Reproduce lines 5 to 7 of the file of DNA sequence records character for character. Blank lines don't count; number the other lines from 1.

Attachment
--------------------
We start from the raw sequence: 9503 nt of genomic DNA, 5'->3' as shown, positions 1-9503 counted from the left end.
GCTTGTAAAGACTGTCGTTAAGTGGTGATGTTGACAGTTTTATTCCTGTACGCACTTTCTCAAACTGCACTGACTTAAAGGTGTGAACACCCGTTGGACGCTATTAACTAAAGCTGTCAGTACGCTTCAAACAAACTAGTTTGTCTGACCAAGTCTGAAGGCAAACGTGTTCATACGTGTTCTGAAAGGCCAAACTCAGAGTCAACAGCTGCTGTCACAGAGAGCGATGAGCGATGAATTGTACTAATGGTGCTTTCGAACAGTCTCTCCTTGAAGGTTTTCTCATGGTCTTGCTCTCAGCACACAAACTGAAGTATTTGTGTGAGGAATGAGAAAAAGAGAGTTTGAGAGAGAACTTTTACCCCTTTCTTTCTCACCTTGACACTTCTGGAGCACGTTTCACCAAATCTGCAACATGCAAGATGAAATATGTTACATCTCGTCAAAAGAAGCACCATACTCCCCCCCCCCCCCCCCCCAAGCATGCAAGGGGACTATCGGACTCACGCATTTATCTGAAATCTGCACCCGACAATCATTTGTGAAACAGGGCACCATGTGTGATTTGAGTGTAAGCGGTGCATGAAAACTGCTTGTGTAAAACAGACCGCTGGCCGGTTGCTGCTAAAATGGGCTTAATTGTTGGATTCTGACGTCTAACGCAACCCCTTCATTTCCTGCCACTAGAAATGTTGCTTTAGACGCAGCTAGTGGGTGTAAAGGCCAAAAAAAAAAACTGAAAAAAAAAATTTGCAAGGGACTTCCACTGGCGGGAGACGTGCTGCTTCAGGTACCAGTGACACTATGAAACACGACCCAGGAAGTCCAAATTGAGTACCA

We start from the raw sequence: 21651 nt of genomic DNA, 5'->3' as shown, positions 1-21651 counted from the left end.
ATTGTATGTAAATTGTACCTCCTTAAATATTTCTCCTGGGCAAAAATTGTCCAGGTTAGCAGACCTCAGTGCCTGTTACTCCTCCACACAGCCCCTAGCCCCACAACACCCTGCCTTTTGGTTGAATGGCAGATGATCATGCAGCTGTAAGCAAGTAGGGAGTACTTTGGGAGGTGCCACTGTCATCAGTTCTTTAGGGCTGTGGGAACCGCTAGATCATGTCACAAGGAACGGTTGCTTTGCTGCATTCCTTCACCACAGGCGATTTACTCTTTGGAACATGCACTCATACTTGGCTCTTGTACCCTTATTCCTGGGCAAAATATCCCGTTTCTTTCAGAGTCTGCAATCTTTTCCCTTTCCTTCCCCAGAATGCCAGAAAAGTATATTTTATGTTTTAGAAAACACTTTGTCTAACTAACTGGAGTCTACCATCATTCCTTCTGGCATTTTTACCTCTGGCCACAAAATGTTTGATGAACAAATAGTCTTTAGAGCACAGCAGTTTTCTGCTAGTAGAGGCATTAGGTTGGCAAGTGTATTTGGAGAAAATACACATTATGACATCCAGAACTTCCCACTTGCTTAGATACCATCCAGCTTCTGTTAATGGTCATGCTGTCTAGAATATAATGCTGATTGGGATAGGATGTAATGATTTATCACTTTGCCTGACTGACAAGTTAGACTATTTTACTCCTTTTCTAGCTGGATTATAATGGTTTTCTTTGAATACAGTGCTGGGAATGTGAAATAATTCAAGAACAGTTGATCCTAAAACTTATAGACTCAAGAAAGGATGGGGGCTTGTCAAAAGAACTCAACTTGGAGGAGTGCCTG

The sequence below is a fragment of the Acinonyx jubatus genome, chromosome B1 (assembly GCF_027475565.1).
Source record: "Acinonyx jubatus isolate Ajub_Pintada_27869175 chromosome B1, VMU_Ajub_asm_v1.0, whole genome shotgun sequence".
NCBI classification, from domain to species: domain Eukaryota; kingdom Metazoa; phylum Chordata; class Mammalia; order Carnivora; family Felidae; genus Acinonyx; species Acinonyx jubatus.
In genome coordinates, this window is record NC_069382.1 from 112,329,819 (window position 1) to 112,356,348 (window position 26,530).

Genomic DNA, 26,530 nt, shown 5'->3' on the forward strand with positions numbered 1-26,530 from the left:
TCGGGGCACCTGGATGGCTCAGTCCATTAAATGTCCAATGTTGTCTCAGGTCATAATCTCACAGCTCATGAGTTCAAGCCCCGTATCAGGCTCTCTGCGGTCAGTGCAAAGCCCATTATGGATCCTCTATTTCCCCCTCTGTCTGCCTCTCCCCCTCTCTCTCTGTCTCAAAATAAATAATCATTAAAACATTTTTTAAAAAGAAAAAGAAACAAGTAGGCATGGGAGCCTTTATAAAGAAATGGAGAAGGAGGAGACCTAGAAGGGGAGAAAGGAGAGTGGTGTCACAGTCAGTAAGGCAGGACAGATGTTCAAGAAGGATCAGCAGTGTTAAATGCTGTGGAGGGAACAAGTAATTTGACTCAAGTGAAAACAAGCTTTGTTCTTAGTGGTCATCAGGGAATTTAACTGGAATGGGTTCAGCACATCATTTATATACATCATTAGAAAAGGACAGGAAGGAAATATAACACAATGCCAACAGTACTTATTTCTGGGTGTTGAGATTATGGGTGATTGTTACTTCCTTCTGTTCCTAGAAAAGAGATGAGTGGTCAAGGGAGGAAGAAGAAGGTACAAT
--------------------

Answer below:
The sequence below is a fragment of the Acinonyx jubatus genome, chromosome B1 (assembly GCF_027475565.1).
Source record: "Acinonyx jubatus isolate Ajub_Pintada_27869175 chromosome B1, VMU_Ajub_asm_v1.0, whole genome shotgun sequence".
NCBI classification, from domain to species: domain Eukaryota; kingdom Metazoa; phylum Chordata; class Mammalia; order Carnivora; family Felidae; genus Acinonyx; species Acinonyx jubatus.